A breakdown on Vitamin K

Most people aren’t too familiar with vitamin K, but that doesn’t mean it’s not important. Vitamin K deficiencies are rare, but not getting enough through your diet or other sources can lead to uncontrolled bleeding and other negative health effects.


But what exactly does vitamin K do, how much do you need, and where can you get it?


Keep reading for the answers to those questions and many more. 


What is vitamin K?

The term “vitamin K” refers to a group of compounds, the most important of which are vitamins K1 and K2.


These compounds help make the proteins your body needs for bone growth and blood clotting. For example, if you get a paper cut, vitamin K helps prevent your body from bleeding nonstop. 


In recent years, some people have tried using vitamin K2 to treat osteoporosis and other bone-loss conditions. However, the research is inconclusive, and as of now, health experts recommend turning to other treatment plans for relief. 


Additional benefits

Besides helping with blood clotting and bone health, data shows that vitamin K can benefit your body in other ways.


For instance, one 2015 study found that vitamin K can help prevent calcium deposits from building up in your blood vessels, thereby lowering your risk of coronary heart disease (1). Likewise, a 2018 study found that vitamin K can help prevent cancer, specifically suppressing tumor growth (2).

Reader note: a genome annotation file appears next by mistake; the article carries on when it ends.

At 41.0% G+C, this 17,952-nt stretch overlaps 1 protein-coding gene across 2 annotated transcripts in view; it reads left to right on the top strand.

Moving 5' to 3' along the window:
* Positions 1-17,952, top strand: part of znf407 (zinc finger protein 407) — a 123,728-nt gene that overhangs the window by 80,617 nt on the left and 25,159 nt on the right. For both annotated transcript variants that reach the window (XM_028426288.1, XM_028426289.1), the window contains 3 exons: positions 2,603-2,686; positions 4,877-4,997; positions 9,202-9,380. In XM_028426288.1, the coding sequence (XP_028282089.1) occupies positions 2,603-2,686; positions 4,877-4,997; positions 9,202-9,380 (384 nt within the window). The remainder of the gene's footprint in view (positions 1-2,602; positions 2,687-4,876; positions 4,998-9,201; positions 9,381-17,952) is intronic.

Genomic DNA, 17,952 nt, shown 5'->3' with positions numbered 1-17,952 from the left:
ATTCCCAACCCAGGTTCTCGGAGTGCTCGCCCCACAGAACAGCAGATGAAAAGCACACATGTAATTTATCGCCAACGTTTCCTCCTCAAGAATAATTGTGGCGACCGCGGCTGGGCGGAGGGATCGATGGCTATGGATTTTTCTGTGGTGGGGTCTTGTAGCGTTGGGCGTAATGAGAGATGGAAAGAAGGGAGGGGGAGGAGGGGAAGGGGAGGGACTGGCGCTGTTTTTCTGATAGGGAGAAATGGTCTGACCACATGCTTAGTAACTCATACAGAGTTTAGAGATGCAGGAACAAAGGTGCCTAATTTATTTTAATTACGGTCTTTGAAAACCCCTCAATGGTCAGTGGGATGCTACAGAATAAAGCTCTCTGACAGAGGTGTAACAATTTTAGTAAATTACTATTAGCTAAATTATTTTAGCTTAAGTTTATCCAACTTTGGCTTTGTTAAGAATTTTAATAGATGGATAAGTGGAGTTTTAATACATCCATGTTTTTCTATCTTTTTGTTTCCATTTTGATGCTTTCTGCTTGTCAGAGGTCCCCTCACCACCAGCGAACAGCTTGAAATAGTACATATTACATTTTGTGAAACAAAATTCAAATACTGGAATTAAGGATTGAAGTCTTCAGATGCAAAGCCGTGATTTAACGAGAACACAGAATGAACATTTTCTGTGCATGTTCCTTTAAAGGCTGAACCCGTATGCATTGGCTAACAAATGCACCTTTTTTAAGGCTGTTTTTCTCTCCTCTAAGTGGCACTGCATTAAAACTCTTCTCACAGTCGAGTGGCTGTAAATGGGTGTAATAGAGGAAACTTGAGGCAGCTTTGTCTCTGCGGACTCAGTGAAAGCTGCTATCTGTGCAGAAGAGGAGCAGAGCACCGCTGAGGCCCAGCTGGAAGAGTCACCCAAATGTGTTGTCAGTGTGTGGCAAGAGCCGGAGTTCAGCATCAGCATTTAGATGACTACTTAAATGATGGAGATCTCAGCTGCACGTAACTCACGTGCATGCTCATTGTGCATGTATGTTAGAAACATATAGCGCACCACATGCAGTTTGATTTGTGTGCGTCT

While both of these reports appear promising, researchers emphasize that additional studies are needed before drawing concrete conclusions. 


How much do you need?

Vitamin K is found in many foods we often eat (more on that below). Because of that, it’s not hard to meet the recommended daily intake. Here’s the recommended vitamin K intake from food and other sources:

  • Children 0-6 months: 2 micrograms per day
  • Children 7-12 months: 2.5 micrograms per day
  • Children 1-3: 30 micrograms per day
  • Children 4-8: 55 micrograms per day
  • Children 9-13: 60 micrograms per day
  • Teenagers 14-18: 75 micrograms per day
  • Women 19 and up: 90 micrograms per day
  • Men 19 and up: 120 micrograms per day


Where can you get vitamin K?

Most people get vitamin K1 from dark, leafy green vegetables. This includes sources such as kale, swiss chard, spinach, broccoli, cabbage, and Brussels sprouts. 


Vitamin K2 comes from dairy products like cheese, fermented foods, and organ meats


Factors that put you at risk for deficiency 

As mentioned, most people get enough vitamin K through their diet. However, certain factors can put you at risk of developing a deficiency. These include:

  • Taking drugs that prevent your body from absorbing vitamin K
  • Drinking excessive amounts of alcohol
  • Being malnourished 
  • Having a disease that makes absorption difficult for your digestive tract (like Crohn’s disease)

If any of those factors relate to you, speak with your doctor to ensure that you’re getting enough vitamin K.


The takeaway 

Vitamin K is an essential compound that helps with bone growth and blood clotting and may also provide some additional benefits.

As long as you have a balanced diet and don’t have any pre-existing health conditions, you should have no problem getting all of the vitamin K your body needs.

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